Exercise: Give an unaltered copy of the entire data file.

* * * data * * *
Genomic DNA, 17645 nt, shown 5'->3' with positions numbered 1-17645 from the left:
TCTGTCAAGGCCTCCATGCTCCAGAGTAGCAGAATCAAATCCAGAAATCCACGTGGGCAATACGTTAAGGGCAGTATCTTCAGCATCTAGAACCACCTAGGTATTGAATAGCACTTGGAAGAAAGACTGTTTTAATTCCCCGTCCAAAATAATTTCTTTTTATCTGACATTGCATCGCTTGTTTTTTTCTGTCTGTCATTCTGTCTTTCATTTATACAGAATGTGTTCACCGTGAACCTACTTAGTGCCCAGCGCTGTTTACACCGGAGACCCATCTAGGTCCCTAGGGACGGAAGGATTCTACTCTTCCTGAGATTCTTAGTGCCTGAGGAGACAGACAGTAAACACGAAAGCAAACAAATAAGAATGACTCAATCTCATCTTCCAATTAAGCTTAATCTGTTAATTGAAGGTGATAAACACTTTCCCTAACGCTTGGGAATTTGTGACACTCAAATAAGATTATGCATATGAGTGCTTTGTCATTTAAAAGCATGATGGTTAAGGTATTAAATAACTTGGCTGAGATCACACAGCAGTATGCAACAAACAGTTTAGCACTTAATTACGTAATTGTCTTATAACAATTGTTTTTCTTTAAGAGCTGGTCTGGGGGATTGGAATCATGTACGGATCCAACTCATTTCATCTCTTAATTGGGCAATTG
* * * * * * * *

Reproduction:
Genomic DNA, 17645 nt, shown 5'->3' with positions numbered 1-17645 from the left:
TCTGTCAAGGCCTCCATGCTCCAGAGTAGCAGAATCAAATCCAGAAATCCACGTGGGCAATACGTTAAGGGCAGTATCTTCAGCATCTAGAACCACCTAGGTATTGAATAGCACTTGGAAGAAAGACTGTTTTAATTCCCCGTCCAAAATAATTTCTTTTTATCTGACATTGCATCGCTTGTTTTTTTCTGTCTGTCATTCTGTCTTTCATTTATACAGAATGTGTTCACCGTGAACCTACTTAGTGCCCAGCGCTGTTTACACCGGAGACCCATCTAGGTCCCTAGGGACGGAAGGATTCTACTCTTCCTGAGATTCTTAGTGCCTGAGGAGACAGACAGTAAACACGAAAGCAAACAAATAAGAATGACTCAATCTCATCTTCCAATTAAGCTTAATCTGTTAATTGAAGGTGATAAACACTTTCCCTAACGCTTGGGAATTTGTGACACTCAAATAAGATTATGCATATGAGTGCTTTGTCATTTAAAAGCATGATGGTTAAGGTATTAAATAACTTGGCTGAGATCACACAGCAGTATGCAACAAACAGTTTAGCACTTAATTACGTAATTGTCTTATAACAATTGTTTTTCTTTAAGAGCTGGTCTGGGGGATTGGAATCATGTACGGATCCAACTCATTTCATCTCTTAATTGGGCAATTG